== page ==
Clearly, the government should aim to fix the PSBR exactly equal to its long-term objective in years when GDP is at trend. What should this long- term objective actually be? Gordon Brown is committed both to stabilising the public debt ratio, and to achieving the "golden rule" by ensuring that public borrowing does not exceed public investment. These criteria require the PSBR to be 2.5 per cent of GDP, and 1 per cent of GDP, respectively, as an appropriate long-term objective. Thus even on the more restrictive of these two objectives, the budget surplus shown in the Red Book represents overkill, and the pounds 27bn extra spending in 2002 seems feasible.

There is one very important caveat to this conclusion, however. No one actually knows for sure where the true output gap is at any given time. If it turns out that the economy is already working at or above trend, then on the Treasury growth projections, it will remain there for the whole of the planning horizon. This means that the PSBR should be below the 1 per cent target in those years, and that in turn would reduce the pounds 27bn available for extra spending. But we will only find that out in some years' time, when we will have been able to observe whether inflation has started to rise. Until then, we simply will not be able to know for sure whether the underlying budget position really needs to be tightened by raising taxation.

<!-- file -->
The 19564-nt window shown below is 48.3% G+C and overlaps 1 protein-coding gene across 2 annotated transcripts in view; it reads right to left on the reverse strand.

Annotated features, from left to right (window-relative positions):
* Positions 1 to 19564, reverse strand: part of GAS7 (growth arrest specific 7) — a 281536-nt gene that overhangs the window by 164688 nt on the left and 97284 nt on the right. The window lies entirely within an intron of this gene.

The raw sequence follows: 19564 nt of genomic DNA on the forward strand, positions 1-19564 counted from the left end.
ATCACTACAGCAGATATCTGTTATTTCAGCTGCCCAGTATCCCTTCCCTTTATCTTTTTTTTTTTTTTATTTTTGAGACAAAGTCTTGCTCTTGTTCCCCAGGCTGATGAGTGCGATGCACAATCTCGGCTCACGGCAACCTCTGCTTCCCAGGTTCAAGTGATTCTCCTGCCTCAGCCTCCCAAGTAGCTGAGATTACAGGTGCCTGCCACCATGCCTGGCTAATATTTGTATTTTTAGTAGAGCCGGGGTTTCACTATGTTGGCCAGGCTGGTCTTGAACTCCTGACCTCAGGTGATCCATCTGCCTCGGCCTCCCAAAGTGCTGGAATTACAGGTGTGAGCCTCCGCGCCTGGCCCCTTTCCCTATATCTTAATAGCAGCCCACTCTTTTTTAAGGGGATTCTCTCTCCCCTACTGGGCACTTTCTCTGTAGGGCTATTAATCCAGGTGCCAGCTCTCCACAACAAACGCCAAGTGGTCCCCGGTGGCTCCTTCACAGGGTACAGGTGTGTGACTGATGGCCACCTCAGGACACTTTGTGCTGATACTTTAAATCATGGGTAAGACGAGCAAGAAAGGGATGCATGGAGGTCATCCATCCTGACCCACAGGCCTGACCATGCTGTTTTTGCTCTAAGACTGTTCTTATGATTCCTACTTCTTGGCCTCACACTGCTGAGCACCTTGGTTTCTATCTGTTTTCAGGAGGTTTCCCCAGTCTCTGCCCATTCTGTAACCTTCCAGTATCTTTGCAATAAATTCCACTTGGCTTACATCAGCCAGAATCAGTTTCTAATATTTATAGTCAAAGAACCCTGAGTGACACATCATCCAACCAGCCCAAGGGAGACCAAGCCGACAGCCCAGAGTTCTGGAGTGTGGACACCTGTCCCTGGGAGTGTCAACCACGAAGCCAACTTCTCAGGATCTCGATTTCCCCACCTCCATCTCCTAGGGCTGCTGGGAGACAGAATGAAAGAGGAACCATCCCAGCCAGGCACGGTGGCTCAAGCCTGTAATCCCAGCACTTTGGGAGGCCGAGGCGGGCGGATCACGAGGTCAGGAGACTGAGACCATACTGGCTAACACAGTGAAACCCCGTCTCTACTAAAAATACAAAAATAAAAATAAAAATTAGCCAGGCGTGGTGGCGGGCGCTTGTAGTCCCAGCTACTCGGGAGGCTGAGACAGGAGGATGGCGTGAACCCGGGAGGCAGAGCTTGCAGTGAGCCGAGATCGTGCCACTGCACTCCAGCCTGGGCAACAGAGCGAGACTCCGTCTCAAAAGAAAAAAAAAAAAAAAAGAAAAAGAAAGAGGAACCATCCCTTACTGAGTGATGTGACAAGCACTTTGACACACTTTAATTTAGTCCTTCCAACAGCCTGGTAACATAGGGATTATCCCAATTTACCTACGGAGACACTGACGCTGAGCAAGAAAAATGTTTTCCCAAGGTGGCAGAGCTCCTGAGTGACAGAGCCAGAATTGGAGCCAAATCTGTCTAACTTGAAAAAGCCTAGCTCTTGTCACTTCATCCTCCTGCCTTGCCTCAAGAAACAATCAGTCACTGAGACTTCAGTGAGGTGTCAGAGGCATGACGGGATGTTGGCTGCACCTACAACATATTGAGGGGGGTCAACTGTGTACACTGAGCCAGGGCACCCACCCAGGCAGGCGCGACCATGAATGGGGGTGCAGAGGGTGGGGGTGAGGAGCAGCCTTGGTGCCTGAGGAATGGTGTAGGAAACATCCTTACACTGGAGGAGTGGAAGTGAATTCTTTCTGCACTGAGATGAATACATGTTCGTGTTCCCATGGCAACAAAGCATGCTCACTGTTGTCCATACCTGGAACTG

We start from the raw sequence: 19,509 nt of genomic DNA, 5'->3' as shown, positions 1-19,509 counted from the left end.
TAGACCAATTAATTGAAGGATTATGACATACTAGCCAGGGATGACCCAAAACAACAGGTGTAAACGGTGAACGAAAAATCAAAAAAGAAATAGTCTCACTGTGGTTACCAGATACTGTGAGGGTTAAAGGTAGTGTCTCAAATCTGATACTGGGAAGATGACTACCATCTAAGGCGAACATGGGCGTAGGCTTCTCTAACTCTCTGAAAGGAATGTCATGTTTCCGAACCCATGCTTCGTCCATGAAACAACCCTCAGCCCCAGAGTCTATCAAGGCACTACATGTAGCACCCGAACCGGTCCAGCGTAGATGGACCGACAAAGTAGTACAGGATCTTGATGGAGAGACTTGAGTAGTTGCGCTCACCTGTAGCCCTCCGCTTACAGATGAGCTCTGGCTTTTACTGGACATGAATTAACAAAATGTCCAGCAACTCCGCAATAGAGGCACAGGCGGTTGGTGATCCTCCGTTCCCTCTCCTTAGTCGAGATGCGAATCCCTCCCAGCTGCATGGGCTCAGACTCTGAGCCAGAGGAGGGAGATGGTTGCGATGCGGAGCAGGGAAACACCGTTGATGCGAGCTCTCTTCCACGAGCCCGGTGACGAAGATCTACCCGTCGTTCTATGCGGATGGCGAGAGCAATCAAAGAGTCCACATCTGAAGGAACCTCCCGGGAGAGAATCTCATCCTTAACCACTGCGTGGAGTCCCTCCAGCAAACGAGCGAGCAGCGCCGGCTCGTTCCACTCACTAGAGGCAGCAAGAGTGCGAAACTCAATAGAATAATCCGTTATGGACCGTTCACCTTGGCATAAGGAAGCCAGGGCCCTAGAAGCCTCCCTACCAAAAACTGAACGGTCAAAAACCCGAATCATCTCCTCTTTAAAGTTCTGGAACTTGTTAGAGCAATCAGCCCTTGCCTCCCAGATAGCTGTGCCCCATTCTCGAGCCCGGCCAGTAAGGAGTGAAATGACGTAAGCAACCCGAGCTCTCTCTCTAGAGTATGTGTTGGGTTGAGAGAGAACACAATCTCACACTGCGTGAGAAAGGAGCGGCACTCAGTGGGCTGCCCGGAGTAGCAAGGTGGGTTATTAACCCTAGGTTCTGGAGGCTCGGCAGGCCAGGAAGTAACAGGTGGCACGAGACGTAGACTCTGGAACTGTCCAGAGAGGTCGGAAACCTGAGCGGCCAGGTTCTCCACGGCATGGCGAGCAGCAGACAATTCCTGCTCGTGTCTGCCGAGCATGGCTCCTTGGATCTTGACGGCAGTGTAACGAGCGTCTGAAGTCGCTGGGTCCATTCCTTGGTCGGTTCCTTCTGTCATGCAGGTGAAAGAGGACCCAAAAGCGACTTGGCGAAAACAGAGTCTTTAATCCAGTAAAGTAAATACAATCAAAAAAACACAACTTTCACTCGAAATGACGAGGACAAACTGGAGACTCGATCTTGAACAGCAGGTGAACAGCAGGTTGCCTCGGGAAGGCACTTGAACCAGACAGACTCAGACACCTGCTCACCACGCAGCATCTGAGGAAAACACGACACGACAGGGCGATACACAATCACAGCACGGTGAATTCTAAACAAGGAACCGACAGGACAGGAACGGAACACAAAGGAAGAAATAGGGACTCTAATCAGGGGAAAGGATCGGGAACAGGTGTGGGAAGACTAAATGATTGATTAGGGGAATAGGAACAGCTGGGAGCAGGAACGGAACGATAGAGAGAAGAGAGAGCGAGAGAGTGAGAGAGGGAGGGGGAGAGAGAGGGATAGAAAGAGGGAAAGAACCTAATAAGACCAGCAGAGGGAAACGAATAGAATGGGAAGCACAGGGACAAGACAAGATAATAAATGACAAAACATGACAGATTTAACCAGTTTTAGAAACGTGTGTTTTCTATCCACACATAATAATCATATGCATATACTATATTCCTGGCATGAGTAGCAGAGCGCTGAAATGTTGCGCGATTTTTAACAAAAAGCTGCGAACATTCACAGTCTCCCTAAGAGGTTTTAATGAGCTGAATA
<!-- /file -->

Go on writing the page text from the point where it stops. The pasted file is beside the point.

Finally, what about the case for slowing the economy through tax rises rather than higher base rates? Clearly, the consumer does indeed need to be dampened down, and equally clearly higher base rates will push sterling further into overvalued territory. But there are severe doubts about the suitability, and capability, of higher taxes to do the job of base rate increases. Fiscal policy is cumbersome in the extreme, and some economists are very dubious whether temporary changes in taxation, designed to dampen the economic cycle, will have much impact on the spending pattern of rational consumers. They may simply vary their savings behaviour to iron out the impact of tax changes, leaving the path for consumption largely untouched.

Certainly, attempts to model the relative impact of monetary and fiscal policy on economic activity usually suggest that the former dominates the latter. In the present circumstances, the tax change needed to bring consumer spending down to an acceptable rate would be very large indeed. Consumers' expenditure this year is rising at over 4 per cent.

To cut this growth rate to an acceptable 2.5 per cent through raising taxes, the chancellor would need to hike the personal tax burden by more than pounds 8bn in his first Budget, and then hope that consumers did not attempt to thwart him by eating into their savings - or by spending a larger proportion of their pounds 20bn building society windfall this year. So uncertain is the impact of this windfall that there is an overwhelming case for the policy response to be the most flexible possible, and that must mean interest rates, not taxes.

One final point. Even without tax increases, the fiscal stance will tighten by more than 0.7 per cent of GDP next year because of the tightness of the public spending plans. Maybe that is good enough.